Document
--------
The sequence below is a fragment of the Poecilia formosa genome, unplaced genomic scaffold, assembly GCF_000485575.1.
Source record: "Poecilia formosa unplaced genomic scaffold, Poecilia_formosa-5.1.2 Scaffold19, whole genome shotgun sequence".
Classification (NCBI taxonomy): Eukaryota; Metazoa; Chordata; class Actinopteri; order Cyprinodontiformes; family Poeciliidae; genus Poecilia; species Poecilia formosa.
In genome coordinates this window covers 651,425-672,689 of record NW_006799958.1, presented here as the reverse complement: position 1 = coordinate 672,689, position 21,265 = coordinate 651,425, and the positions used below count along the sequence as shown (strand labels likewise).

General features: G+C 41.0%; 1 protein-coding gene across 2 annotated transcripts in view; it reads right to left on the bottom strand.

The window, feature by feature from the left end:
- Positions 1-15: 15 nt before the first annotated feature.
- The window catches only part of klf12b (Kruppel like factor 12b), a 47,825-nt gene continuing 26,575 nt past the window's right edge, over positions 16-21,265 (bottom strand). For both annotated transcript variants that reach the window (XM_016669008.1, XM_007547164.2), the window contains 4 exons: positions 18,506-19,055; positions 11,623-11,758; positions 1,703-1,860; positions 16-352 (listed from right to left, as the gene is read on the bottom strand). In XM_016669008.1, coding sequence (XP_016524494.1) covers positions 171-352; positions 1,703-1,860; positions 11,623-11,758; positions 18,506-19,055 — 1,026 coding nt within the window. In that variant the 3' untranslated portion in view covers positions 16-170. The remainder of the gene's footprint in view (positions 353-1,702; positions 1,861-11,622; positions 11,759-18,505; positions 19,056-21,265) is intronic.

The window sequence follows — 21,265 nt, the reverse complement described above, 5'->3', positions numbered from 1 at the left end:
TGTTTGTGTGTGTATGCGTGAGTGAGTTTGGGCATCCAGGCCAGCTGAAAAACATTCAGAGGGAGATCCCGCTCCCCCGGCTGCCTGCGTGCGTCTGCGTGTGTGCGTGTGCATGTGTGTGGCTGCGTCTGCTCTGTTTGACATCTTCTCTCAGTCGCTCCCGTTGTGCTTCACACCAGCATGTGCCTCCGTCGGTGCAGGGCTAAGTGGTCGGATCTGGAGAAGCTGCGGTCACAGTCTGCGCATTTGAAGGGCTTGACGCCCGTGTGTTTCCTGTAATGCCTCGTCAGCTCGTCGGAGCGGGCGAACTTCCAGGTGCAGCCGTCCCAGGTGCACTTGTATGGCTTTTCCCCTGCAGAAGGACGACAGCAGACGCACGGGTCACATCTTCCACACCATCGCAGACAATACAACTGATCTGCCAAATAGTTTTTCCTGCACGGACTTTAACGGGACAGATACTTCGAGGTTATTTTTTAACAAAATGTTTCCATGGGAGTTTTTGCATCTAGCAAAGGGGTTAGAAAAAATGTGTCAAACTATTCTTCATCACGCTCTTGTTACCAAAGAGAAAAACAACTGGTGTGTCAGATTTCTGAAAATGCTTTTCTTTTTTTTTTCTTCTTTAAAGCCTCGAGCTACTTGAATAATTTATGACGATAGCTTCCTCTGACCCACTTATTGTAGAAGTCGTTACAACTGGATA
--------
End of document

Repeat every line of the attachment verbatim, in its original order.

The sequence below is a fragment of the Poecilia formosa genome, unplaced genomic scaffold, assembly GCF_000485575.1.
Source record: "Poecilia formosa unplaced genomic scaffold, Poecilia_formosa-5.1.2 Scaffold19, whole genome shotgun sequence".
Classification (NCBI taxonomy): Eukaryota; Metazoa; Chordata; class Actinopteri; order Cyprinodontiformes; family Poeciliidae; genus Poecilia; species Poecilia formosa.
In genome coordinates this window covers 651,425-672,689 of record NW_006799958.1, presented here as the reverse complement: position 1 = coordinate 672,689, position 21,265 = coordinate 651,425, and the positions used below count along the sequence as shown (strand labels likewise).

General features: G+C 41.0%; 1 protein-coding gene across 2 annotated transcripts in view; it reads right to left on the bottom strand.

The window, feature by feature from the left end:
- Positions 1-15: 15 nt before the first annotated feature.
- The window catches only part of klf12b (Kruppel like factor 12b), a 47,825-nt gene continuing 26,575 nt past the window's right edge, over positions 16-21,265 (bottom strand). For both annotated transcript variants that reach the window (XM_016669008.1, XM_007547164.2), the window contains 4 exons: positions 18,506-19,055; positions 11,623-11,758; positions 1,703-1,860; positions 16-352 (listed from right to left, as the gene is read on the bottom strand). In XM_016669008.1, coding sequence (XP_016524494.1) covers positions 171-352; positions 1,703-1,860; positions 11,623-11,758; positions 18,506-19,055 — 1,026 coding nt within the window. In that variant the 3' untranslated portion in view covers positions 16-170. The remainder of the gene's footprint in view (positions 353-1,702; positions 1,861-11,622; positions 11,759-18,505; positions 19,056-21,265) is intronic.

The window sequence follows — 21,265 nt, the reverse complement described above, 5'->3', positions numbered from 1 at the left end:
TGTTTGTGTGTGTATGCGTGAGTGAGTTTGGGCATCCAGGCCAGCTGAAAAACATTCAGAGGGAGATCCCGCTCCCCCGGCTGCCTGCGTGCGTCTGCGTGTGTGCGTGTGCATGTGTGTGGCTGCGTCTGCTCTGTTTGACATCTTCTCTCAGTCGCTCCCGTTGTGCTTCACACCAGCATGTGCCTCCGTCGGTGCAGGGCTAAGTGGTCGGATCTGGAGAAGCTGCGGTCACAGTCTGCGCATTTGAAGGGCTTGACGCCCGTGTGTTTCCTGTAATGCCTCGTCAGCTCGTCGGAGCGGGCGAACTTCCAGGTGCAGCCGTCCCAGGTGCACTTGTATGGCTTTTCCCCTGCAGAAGGACGACAGCAGACGCACGGGTCACATCTTCCACACCATCGCAGACAATACAACTGATCTGCCAAATAGTTTTTCCTGCACGGACTTTAACGGGACAGATACTTCGAGGTTATTTTTTAACAAAATGTTTCCATGGGAGTTTTTGCATCTAGCAAAGGGGTTAGAAAAAATGTGTCAAACTATTCTTCATCACGCTCTTGTTACCAAAGAGAAAAACAACTGGTGTGTCAGATTTCTGAAAATGCTTTTCTTTTTTTTTTCTTCTTTAAAGCCTCGAGCTACTTGAATAATTTATGACGATAGCTTCCTCTGACCCACTTATTGTAGAAGTCGTTACAACTGGATA